Transcript: Mayor de Blasio Delivers Remarks at Congregation Shaare Zion

December 5, 2015

Mayor Bill de Blasio: Shabbat Shalom! 

Audience: Shabbat Shalom!

Mayor: [inaudible] a great, great honor to be here [inaudible]. I am your fellow Brooklynite, and I have a profound sense of what [inaudible] means to this community. And I feel tremendous pride when I hear Ronnie say that for this community Brooklyn is the home and will be the home, because that means something good is happening. That means that Brooklyn has been a place for people to thrive and find safety and security and respect. That means that here in this time and this place, all the trials and tribulations of history were actually answered, because people who were so often treated wrongly are finally treated with the embrace and respect that they deserve. 

So to hear what this congregation means and to hear the strength of this community here in Brooklyn and here in this city literally warms my heart, and reminds us of the work we’re supposed to do to create a just society and prevail, no matter how hard it is. And this beautiful synagogue is a testament to that, to this community that struggled so many times along the way but built something extraordinary here in Brooklyn. 

When I walked in the door, I could feel – it’s very hopeful to me – I could feel what an accomplishment this place is, what an extraordinary home it is. So it is my honor to be here.

I have to say, Ronnie and I, as he said, we’ve known each other a long, long time – I consider him a dear friend. Ronnie, you have been extraordinary in what you’ve done for the community, what you’ve done for Brooklyn, for this city. [inaudible] contributions to this community are amazing, but you have reached beyond the community to help people of all kinds. And I know you faced [inaudible] challenges, but that did not slow you down one bit. [inaudible] thank you [inaudible].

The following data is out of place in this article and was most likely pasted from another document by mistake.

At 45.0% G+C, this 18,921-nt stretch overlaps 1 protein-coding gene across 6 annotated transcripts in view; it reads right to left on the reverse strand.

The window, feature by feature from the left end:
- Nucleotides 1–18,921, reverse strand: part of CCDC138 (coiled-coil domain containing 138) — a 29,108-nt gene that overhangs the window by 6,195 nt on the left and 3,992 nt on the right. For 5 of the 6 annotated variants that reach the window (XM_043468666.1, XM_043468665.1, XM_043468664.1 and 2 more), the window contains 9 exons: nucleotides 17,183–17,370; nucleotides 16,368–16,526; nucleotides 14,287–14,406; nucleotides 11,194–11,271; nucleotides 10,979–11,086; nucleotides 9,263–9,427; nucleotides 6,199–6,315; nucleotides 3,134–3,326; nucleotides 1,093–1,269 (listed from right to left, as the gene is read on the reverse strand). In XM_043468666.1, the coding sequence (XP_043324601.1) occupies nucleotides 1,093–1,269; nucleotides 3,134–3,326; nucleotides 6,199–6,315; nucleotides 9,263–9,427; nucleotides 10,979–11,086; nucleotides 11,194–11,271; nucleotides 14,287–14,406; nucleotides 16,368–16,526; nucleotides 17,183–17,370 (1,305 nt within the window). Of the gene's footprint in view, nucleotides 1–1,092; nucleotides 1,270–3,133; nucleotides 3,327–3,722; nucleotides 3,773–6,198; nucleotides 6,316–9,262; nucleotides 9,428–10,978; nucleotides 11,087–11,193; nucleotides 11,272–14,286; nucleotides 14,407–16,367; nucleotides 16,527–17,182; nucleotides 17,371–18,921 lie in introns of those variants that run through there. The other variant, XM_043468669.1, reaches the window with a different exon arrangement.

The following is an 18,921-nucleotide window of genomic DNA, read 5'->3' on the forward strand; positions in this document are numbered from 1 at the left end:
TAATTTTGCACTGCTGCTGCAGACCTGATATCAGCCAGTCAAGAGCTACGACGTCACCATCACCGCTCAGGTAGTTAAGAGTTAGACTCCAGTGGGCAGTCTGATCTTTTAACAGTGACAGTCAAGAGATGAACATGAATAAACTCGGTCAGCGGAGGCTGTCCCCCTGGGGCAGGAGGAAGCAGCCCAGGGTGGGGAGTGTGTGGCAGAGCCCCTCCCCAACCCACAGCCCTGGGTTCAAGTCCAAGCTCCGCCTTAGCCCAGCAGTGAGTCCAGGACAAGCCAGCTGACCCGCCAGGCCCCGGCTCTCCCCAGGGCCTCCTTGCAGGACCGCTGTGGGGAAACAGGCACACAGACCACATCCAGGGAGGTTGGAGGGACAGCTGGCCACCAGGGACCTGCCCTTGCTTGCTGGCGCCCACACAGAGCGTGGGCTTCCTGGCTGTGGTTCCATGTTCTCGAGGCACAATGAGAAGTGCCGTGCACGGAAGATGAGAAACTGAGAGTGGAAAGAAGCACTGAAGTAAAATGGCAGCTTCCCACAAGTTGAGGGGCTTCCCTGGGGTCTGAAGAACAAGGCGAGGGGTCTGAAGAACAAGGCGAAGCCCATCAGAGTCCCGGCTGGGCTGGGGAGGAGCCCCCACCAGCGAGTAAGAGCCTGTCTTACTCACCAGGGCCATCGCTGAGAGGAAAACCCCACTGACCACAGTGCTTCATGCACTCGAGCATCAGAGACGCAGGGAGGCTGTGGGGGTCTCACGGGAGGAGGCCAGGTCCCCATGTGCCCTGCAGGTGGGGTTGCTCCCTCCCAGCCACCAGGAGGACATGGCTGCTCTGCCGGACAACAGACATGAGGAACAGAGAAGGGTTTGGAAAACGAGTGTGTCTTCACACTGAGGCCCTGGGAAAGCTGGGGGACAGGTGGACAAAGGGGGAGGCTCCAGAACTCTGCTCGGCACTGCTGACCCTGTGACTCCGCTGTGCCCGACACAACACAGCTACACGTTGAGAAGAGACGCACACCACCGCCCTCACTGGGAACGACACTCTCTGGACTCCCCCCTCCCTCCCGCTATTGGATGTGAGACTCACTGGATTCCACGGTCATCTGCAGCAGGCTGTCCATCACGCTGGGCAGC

[Applause]

I also want to say a very warm happy Hanukkah to everyone! A wonderful season we enter into – and I’m going to be giving thanks with you as tomorrow we begin this festive season. 

And it is a time to appreciate that we enter this season here in peace and security, and people can take the opportunity to truly appreciate all the season is supposed to mean, to appreciate their families, and to know that they are safe and secure [inaudible]. 

I want to thank the folks who have gathered here – everyone – it’s an honor to be with all of you. We are – I am especially honored to say we are in the presence of some great rabbis here around me, and I thank them for their tremendous leadership. I want to thank, in this congregation, Rabbi Saul Kassin. I want to thank Rabbi Mayer Yedid. I want to thank your president, Victor Sasson. I want to thank Rabbi [inaudible]. 

I want to thank, also, the public officials who stand by this community, serve this community. Council Member Mark Treyger and I were speaking outside [inaudible] extraordinary work on behalf of the community, and he’s also done extraordinary work on behalf of people all over the city who suffered in the wake of Hurricane Sandy, and he has really been their friend [inaudible]. So, thank you, Council Member Treyger for that [inaudible].

[Applause]

And then I saw just the other night for dinner, who is the heart and soul of Brooklyn, who has done wonderful things in just two years as our borough president – I can tell you that Eric Adams calls me, emails me when anything’s a need in Brooklyn. When Brooklyn has a priority, Eric lets me know it instantly. He knows I have a special [inaudible] for my home borough. And Eric, thank you for the great job you’re doing [inaudible]. 

[Applause]

Now, I won’t be long but I want to make a couple of quick points. 

I – I was in Jerusalem just weeks ago. I was Tel Aviv just weeks ago. And I said something to Mayor Huldai of Tel Aviv and to Mayor Barkat in Jerusalem – I said with the greatest respect for both, I think, fantastic leaders of extraordinary cities of such meaning to everyone on this earth and extraordinary meaning to the Jewish community – they’re two cities that New York City feels an incredible tie to – I said there’s one thing I have that you don’t have – to both of these mayors – I said, think of your city, think of the city limits of your city, and I said think of the population of your city – I said the difference is my city has the largest Jewish population of any city on the earth, here in New York City.